This Saturday the Cathedral is seeing a rapid turnover of weddings, spilling guests in their finery out of every door. When we arrive, the matrimony of Paul Nsekero and Ms. Allen Gwokyalya is being solemnised, according to an order of service that someone passes us. Video screens show close-ups of bride and groom, best man Willy Sentongo Kiwanuka, maid of honour Lydia Mikisa and a gaggle of slender bridesmaids in knee-length, scarlet dresses. Ample matrons in long, brightly patterned, more ‘traditional’ dresses ululate when the vows are spoken. Outside a photographer is arranging turquoise-clad bridesmaids around the bride and groom of an earlier wedding and the car park is filling up with guests for the next one.

A beautifully handwritten notice by the east door draws attention to three stained glass windows which are dedicated to King George V and, the notice says, illustrate “the words ‘By love serve one another’ (Gal. V 13) which epitomise the life of the late King.” It had never occurred to me to think of the last Emperor of India in that way. “In the centre light,” the notice continues, “the King is kneeling before God after his Coronation. The other lights show how God has worked in Uganda through his servants.” One of the scenes depicted in these “other lights” is “Kabaka Mutesa I asking [the British journalist and ‘explorer’] H. M. Stanley to get more teachers for the country.”

It is one of the old chestnuts of colonial historiography that the British were ‘invited’ into this part of the world by the reigning Kabaka—the ‘king’ of Buganda, one of several formerly stable kingdoms absorbed, along with numerous smaller polities, into the territory now known as Uganda. More serious historians have suggested that what the Kabaka actually wanted was European military aid to counterbalance Egypt’s growing influence in the region. What he got was stout hearted young Anglicans sent out by the London based Church Missionary Society. They concentrated on converting the clan heads at the Kabaka’s court, reasoning that this would be the best way to get the Word out to the whole population. The trouble was that Catholic White Fathers from France also arrived and followed exactly the same strategy, while the local Muslim population (which had grown along trade routes from Zanzibar) reacted with consternation to the sudden influx of proselytizing Europeans. Thus the Baganda court became divided and in 1888 the kingdom descended into a series of three-way religious and civil wars, becoming ripe for what, a century later, might be termed ‘humanitarian intervention’—in this case, Britain riding to the rescue (at the head of an army of Nubian Sudanese conscripts) and declaring the area a ‘Protectorate.’ In short, whether by invitation or otherwise, European colonialism in Uganda actually began, and made an inroad for itself, by importing the sectarian religious strife that had already afflicted Europe for hundreds of years.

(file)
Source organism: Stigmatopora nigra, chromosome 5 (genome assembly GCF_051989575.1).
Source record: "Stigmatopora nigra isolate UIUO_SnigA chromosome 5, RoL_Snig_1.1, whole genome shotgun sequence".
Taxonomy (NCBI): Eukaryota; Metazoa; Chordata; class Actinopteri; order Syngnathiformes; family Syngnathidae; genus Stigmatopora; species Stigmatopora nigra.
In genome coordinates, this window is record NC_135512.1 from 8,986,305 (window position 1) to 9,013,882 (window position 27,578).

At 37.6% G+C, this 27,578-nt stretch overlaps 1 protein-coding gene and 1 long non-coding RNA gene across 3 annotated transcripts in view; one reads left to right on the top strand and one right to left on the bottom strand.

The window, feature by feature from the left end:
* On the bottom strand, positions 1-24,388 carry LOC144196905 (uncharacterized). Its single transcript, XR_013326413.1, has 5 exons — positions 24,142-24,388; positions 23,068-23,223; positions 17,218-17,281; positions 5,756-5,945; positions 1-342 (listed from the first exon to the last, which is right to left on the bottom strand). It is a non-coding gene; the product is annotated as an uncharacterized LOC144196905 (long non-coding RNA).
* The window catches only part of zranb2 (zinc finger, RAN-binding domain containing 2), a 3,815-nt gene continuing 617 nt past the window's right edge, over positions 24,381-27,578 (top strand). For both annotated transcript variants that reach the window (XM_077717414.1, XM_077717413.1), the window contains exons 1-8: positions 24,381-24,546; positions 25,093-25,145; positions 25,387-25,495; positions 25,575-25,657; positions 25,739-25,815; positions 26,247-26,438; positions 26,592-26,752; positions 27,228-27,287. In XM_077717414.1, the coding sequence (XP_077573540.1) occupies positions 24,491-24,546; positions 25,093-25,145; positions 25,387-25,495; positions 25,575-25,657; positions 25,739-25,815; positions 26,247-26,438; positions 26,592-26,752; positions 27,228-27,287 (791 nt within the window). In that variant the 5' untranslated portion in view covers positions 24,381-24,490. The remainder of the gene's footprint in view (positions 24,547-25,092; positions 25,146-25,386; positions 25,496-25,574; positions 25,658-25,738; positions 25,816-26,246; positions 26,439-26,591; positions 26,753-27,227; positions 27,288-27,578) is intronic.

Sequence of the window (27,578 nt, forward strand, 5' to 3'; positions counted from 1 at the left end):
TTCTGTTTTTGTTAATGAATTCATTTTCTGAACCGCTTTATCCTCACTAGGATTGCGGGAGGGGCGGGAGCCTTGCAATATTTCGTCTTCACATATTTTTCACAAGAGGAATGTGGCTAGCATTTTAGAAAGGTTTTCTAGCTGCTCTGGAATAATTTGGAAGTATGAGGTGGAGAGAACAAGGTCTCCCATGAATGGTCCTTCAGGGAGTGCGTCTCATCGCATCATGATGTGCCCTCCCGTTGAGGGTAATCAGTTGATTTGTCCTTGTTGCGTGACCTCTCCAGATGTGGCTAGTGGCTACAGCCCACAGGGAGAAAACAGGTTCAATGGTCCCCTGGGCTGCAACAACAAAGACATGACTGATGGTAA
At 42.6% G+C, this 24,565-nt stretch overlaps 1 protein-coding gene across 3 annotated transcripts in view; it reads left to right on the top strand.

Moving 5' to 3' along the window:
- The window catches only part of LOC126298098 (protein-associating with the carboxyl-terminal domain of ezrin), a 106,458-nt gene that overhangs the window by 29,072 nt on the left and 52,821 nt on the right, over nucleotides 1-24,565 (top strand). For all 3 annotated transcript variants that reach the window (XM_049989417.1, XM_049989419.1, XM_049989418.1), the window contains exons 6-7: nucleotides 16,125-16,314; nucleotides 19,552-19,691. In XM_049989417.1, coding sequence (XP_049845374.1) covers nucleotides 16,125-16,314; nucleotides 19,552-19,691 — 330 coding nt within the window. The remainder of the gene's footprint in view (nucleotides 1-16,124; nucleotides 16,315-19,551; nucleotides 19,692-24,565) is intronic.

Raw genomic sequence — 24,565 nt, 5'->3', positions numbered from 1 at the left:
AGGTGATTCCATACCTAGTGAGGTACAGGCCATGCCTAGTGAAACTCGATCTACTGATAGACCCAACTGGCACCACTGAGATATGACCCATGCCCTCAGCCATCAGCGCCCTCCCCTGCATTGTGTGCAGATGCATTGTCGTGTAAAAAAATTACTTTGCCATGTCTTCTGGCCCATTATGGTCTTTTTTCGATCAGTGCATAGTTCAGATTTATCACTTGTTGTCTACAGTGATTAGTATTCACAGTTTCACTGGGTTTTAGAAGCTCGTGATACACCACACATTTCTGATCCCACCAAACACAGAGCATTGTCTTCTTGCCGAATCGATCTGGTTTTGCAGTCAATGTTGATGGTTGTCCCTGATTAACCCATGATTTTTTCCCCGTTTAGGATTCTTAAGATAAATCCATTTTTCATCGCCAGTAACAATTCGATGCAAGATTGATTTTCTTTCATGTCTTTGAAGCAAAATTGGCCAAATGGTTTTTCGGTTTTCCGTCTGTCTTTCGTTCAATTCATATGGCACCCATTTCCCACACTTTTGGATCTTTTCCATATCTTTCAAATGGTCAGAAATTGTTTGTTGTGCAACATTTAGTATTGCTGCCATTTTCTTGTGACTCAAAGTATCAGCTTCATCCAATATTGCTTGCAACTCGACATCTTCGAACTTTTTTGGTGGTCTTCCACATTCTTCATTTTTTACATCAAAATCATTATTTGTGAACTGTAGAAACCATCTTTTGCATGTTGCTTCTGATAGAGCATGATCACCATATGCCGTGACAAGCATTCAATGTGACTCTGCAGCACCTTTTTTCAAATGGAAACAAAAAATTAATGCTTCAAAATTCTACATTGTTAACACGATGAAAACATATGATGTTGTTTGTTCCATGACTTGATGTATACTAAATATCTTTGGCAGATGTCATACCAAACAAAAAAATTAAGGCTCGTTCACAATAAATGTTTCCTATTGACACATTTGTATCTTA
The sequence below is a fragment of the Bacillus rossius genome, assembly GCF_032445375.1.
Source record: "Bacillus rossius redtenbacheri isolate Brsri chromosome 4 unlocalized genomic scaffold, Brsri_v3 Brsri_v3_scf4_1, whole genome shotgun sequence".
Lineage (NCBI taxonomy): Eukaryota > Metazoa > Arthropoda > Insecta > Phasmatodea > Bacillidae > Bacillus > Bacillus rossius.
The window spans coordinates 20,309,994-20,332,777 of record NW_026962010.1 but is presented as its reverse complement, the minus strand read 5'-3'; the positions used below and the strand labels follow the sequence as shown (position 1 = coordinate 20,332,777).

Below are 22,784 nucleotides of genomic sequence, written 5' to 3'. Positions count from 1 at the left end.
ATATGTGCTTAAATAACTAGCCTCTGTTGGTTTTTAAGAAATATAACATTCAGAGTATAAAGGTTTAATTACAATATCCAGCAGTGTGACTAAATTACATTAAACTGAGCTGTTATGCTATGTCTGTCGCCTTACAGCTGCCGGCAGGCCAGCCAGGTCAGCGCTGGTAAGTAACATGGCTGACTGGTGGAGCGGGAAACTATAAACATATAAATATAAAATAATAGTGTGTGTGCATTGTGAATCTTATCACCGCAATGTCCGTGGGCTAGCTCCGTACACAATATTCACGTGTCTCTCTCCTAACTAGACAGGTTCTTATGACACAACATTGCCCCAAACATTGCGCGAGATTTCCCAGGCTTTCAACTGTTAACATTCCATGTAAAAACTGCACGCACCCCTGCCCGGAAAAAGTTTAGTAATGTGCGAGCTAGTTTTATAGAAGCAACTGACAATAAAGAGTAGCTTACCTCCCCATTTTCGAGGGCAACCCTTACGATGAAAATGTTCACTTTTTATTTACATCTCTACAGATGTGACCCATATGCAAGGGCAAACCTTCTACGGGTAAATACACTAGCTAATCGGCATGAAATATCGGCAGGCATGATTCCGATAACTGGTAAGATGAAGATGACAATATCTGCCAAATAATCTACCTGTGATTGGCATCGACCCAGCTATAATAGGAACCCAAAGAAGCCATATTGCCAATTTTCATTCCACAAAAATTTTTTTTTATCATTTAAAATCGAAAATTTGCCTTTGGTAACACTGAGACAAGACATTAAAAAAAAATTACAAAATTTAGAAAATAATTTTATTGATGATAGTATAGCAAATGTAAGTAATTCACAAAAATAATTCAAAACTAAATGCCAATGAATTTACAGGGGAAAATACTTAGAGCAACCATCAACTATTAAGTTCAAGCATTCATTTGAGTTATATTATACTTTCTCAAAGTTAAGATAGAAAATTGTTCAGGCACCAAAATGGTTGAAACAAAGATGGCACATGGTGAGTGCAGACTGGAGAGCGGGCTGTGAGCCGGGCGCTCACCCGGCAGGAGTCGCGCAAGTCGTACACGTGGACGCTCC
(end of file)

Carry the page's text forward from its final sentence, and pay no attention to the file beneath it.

The organ is pumping out Mendelssohn’s Wedding March again and it is time to go home. We get back to a message from the mysterious Liberians, saying could we change the meeting place to “a Christian church in Old Town.” Well, maybe we can try again next week-end; after all, we have yet to visit the Catholic cathedral and the Hindu and Baha’i temples.

But the Liberians are in a hurry. They phone again early on Monday, so I pick them up while taking Enrique into town to catch his bus back to university and we drive round the block a few times while they tell us their story. The “150 kilos of merchandise” they say, is gold bullion, acquired by their uncle, “a General” who fled to Côte d’Ivoire during the Liberian civil war. A Kenyan businesswoman who knows how to avoid customs scrutiny had shipped it to Kampala for them for a USD 2,000 fee, of which they have paid only USD 700, but they haven’t told her what is in the consignment, and now it is “in a Red Cross warehouse” but they don’t have any money to pay the storage charge. So they would like me to become their “father,” help to get the gold out of store and get them to the United States—in return, of course, for a share of the booty. I have to explain rather firmly, before dropping them by the kerb, that I have all the money I need (not quite true, alas) and that I don’t do crime.

Doubtless this was a scam whose sting would come when we agreed to see a sample and were asked to pay to get the rest out. Nigeria reportedly has a thriving class of ‘Yahoo boys’ who live comfortably on the proceeds of all those daft emails claiming to come from Maryam Abacha etc. Amazing that there should be enough greedy and gullible fools, even in this wide web of a world, to support such an industry. But then you think about banking and you cease to wonder.

This pair, though, made a highly convincing show of nervousness and vulnerability, and certainly didn’t know their way around Kampala. So they were either highly accomplished confidence tricksters or were in fact real, and really inept, gold smugglers. God only knows.

Nick Young
Kampala, February 3, 2009